Many times people are lazy and connect extra wires to the switch instead of making up a splice and using a short tail from the splice to the switch.

White should not be used as a jumper between switches. It will work but white signifies neutral and that is not a neutral.

*(not including ground)
 
  #3  
Old 11-26-16, 03:58 PM
ray2047's Avatar
Member
Join Date: Mar 2006
Location: USA
Posts: 29,711
Upvotes: 0
Received 15 Upvotes on 13 Posts
When you have multiple wires on the same terminal they are using it as a splice. That is not good practice. If they have more then one wire per screw that is a not code compliant. The best way is to connect all wires to a single pigtail and the pigtail to the switch or receptacle. When you remove multiple wires from a terminal they all must be kept together because they form a single splice.
I see no holes in back to stick the wires in. So...I put the short white wire from the bottom of switch 1 to the bottom of switch 2
If you didn't keep all the wires together that is a problem. You can't mix up the wires.

Basically what you have is one power in cable and multiple power out cables. The way it should have been wired was a pigtail for each switch wired to the black of the power in. And then one pigtail to each switch.

That should leave you with blacks from each power out cable. One of those blacks go to each switch.

All of the whites are connected together.

Name:  BG.jpg
Views: 5386
Size:  26.2 KB
 

Last edited by ray2047; 11-26-16 at 04:27 PM.
  #4  
Old 11-26-16, 04:22 PM
F
Member
Thread Starter
Join Date: Nov 2016
Location: USA
Posts: 4
Upvotes: 0
Received 0 Upvotes on 0 Posts
Thanks for your fast reply. I didn't know - thanks for the info. This makes sense - so the short white wire was carrying the hot to the other switch. So with 5 cables, I have 1 power in (line) and 4 power outs (loads). Are you saying:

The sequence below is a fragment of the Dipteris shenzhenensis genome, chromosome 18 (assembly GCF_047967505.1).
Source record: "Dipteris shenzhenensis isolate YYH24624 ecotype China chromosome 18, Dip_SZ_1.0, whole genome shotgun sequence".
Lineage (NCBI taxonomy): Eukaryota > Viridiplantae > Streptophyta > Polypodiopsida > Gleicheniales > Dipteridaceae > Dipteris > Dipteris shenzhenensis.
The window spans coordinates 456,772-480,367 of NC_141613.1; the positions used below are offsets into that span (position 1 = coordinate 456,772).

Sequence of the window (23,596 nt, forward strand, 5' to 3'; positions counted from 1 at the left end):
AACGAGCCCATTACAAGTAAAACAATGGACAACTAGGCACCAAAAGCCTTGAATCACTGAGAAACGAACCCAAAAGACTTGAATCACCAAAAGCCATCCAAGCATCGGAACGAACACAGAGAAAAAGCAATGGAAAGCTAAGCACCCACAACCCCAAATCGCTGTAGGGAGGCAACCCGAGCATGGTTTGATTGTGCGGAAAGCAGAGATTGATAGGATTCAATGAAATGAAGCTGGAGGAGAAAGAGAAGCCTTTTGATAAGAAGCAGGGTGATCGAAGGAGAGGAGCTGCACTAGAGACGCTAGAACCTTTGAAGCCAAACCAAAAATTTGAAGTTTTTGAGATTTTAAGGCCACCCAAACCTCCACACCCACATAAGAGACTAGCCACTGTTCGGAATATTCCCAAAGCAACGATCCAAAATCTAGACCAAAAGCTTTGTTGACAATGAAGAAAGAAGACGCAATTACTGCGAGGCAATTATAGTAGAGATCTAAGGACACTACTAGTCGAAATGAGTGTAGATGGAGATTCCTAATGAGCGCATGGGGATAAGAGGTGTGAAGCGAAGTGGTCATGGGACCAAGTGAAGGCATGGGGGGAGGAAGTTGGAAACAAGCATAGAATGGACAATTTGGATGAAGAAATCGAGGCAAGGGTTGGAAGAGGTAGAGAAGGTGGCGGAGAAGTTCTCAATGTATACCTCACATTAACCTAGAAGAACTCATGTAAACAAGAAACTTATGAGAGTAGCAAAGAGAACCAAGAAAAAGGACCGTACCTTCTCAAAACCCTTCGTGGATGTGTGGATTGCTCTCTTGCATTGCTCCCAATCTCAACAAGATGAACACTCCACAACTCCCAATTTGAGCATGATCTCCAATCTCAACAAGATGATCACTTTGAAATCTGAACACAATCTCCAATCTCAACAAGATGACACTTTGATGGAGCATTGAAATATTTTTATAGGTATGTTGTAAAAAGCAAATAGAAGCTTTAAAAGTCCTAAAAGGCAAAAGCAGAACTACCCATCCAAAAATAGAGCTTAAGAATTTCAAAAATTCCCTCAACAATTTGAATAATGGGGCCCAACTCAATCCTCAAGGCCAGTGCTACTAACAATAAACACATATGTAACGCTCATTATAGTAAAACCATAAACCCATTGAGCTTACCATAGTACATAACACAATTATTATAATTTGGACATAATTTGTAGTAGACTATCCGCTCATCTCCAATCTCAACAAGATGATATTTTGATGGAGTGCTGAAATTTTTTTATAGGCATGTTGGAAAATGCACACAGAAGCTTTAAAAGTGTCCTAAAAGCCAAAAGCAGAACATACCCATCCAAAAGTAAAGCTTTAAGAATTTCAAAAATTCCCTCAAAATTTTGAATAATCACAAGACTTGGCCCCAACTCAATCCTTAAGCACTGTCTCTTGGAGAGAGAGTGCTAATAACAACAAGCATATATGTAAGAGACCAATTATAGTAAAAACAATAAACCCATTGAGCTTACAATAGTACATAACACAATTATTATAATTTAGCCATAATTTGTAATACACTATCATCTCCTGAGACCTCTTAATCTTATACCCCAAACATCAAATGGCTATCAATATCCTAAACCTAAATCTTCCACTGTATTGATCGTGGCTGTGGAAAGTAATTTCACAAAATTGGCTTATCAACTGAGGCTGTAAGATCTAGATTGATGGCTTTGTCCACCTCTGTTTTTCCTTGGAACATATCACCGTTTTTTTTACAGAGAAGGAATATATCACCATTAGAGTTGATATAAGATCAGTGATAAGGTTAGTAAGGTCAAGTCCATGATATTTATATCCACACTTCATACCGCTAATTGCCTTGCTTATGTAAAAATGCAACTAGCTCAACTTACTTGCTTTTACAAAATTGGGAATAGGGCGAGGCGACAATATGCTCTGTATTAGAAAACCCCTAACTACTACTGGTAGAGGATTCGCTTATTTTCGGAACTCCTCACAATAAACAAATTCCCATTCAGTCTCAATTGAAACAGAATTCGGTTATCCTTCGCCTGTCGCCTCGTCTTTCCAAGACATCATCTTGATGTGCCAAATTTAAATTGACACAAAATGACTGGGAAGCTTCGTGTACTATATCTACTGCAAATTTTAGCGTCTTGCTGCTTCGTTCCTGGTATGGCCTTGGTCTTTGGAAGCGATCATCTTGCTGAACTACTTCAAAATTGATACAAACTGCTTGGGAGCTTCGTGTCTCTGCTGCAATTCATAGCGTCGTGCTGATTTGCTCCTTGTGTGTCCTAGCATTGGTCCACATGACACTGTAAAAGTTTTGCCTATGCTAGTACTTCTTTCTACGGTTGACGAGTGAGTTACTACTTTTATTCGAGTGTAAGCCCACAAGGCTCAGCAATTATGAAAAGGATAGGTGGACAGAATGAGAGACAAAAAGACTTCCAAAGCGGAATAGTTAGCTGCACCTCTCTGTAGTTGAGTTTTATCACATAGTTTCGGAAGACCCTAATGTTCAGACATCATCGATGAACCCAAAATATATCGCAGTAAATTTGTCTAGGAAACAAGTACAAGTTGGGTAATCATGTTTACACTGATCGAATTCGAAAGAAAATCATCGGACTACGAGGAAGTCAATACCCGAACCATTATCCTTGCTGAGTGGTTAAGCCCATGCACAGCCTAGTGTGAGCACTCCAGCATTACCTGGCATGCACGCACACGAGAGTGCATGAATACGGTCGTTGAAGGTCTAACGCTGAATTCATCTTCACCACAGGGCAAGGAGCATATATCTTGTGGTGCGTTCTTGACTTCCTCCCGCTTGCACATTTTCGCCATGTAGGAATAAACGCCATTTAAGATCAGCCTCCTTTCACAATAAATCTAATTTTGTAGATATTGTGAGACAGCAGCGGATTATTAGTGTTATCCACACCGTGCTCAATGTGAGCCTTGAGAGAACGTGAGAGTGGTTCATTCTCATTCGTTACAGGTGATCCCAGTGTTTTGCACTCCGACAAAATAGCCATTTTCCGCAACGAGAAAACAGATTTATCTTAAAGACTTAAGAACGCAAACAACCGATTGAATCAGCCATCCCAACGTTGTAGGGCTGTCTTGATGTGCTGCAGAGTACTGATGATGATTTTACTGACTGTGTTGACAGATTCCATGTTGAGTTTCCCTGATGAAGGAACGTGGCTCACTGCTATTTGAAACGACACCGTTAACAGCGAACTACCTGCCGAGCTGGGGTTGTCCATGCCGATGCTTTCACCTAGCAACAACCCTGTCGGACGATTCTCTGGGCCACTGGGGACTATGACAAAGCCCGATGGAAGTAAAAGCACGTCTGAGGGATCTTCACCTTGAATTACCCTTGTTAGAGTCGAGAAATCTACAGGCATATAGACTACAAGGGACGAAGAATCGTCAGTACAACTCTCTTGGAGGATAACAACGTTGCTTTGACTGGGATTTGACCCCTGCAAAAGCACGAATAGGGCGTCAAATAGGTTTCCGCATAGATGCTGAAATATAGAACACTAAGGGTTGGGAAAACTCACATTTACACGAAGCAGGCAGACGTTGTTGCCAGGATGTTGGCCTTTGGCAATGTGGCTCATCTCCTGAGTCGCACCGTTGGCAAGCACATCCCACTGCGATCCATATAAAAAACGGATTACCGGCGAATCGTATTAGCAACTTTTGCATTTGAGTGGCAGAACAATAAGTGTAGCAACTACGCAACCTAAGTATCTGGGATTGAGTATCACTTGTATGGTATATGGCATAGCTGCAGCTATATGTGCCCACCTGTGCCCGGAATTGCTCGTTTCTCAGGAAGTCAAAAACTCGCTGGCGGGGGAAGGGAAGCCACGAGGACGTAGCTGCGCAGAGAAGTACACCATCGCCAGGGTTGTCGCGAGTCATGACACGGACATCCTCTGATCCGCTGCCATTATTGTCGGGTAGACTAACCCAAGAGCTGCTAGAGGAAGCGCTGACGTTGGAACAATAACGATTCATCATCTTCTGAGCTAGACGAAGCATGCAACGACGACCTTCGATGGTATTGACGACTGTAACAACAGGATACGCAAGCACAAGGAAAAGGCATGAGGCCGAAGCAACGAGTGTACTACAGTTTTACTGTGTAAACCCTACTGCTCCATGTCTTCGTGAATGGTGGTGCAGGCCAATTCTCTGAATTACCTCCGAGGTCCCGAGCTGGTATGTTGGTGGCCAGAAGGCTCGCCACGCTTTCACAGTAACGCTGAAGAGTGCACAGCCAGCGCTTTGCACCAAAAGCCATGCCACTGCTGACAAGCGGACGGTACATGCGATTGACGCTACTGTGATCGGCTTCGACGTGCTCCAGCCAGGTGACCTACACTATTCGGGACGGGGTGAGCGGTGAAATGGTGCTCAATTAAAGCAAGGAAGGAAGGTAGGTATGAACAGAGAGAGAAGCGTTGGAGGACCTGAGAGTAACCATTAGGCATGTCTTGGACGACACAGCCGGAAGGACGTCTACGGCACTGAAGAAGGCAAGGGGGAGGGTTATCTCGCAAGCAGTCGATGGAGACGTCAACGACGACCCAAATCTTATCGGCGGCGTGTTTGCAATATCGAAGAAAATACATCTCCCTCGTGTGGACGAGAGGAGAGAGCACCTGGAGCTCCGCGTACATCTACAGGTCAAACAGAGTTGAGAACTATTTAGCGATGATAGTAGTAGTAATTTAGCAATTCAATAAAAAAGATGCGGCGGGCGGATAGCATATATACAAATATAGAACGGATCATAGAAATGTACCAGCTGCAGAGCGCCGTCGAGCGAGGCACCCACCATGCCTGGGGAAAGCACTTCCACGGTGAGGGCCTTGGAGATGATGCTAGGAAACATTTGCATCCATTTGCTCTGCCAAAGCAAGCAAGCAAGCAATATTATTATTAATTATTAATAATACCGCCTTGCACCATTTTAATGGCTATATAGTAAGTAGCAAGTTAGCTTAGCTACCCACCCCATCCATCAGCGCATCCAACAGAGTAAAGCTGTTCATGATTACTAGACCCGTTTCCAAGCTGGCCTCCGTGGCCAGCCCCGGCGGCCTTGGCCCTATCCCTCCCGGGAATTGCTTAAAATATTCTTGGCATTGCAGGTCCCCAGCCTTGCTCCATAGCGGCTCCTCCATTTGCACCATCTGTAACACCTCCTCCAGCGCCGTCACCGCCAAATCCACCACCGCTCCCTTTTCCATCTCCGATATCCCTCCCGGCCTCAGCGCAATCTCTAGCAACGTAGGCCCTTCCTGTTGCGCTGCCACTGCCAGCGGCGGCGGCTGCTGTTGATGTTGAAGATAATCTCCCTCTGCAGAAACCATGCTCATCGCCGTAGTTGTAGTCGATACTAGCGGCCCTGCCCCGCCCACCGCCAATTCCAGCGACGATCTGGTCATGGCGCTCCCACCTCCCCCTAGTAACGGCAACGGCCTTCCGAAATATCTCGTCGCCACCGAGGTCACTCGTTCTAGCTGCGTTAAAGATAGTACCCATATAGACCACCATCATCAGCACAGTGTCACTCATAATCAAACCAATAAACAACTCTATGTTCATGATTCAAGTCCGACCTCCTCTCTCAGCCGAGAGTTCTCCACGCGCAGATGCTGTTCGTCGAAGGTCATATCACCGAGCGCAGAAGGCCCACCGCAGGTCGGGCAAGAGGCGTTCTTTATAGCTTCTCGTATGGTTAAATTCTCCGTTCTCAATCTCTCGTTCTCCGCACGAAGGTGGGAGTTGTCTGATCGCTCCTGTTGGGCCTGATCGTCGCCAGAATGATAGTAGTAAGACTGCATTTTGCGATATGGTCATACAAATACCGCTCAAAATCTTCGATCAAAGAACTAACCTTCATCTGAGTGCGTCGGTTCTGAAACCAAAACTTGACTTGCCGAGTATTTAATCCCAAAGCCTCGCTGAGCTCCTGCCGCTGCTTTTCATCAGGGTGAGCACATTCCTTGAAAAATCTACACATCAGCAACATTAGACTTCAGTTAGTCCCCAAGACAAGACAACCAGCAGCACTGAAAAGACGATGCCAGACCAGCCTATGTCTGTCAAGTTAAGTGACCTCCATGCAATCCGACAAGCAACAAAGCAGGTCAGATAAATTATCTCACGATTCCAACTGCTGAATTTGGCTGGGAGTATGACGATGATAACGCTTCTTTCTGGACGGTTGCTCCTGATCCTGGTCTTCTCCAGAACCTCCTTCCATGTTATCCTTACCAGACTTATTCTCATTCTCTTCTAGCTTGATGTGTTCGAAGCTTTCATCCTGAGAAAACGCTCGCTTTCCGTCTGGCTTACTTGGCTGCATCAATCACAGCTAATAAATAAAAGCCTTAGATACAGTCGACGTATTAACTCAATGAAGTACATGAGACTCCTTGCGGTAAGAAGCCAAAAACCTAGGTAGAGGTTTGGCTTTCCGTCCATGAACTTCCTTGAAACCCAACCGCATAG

1. Attach the line in to a pigtail with 2 short tails, and attach one short tail to the top of each switch.
2. Pigtail the 4 loads and attach to the bottom of one switch (or pigtail 1-2 together and 3-4 together and attach the first pigtail to switch 1 and the second pigtail to switch 2).

Since the whites are already tied together with a wirenut, I'm wondering how I would fit 3 more wirenuts with pigtails into this box. *sigh

Thank you!
 
  #5  
Old 11-26-16, 04:26 PM
F
Member
Thread Starter
Join Date: Nov 2016
Location: USA
Posts: 4
Upvotes: 0
Received 0 Upvotes on 0 Posts
Thank you, Pjmax! I thought that was the case, so thanks for confirming that the short wire should be black.
 
  #6  
Old 11-26-16, 04:31 PM
ray2047's Avatar
Member
Join Date: Mar 2006
Location: USA
Posts: 29,711
Upvotes: 0
Received 15 Upvotes on 13 Posts
I added a diagram to my post. Note by code the jumpers or pigtails can't be white, gray or green. Usual colors are black or red.

Name:  BG.jpg
Views: 2930
Size:  26.2 KB
 
  #7  
Old 11-26-16, 07:47 PM
F
Member
Thread Starter
Join Date: Nov 2016
Location: USA
Posts: 4
Upvotes: 0
Received 0 Upvotes on 0 Posts
The diagram is very helpful - thank you, Ray2047!
 
 

Thread Tools
Search this Thread
 
Ask a Question
Question Title:
Description:
Your question will be posted in: